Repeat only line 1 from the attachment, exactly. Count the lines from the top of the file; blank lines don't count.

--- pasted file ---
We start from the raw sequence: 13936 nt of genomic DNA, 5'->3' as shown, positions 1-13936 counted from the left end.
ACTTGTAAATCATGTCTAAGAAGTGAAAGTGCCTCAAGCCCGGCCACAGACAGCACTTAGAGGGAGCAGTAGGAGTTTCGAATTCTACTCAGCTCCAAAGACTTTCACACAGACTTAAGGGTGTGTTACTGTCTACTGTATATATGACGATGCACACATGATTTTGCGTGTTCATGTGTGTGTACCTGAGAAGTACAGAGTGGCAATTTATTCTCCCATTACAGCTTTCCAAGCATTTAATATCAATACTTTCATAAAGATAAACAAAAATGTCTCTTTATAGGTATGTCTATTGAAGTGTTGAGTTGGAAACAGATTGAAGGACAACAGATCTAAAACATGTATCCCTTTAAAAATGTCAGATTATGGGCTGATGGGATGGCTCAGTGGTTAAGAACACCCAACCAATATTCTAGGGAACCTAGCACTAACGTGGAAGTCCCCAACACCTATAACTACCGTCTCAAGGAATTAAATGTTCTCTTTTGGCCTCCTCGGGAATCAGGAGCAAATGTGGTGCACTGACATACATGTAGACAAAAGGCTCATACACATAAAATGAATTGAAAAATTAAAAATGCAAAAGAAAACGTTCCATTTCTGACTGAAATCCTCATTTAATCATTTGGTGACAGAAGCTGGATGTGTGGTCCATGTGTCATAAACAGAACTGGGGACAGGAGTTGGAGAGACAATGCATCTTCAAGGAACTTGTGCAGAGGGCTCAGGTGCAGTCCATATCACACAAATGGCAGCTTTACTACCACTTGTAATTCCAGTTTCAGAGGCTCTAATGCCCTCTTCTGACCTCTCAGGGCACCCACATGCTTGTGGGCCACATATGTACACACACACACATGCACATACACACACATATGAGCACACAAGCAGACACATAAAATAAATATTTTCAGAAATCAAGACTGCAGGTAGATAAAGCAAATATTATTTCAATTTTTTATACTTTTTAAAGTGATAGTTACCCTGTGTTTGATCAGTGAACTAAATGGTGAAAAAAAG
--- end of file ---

We start from the raw sequence: 13936 nt of genomic DNA, 5'->3' as shown, positions 1-13936 counted from the left end.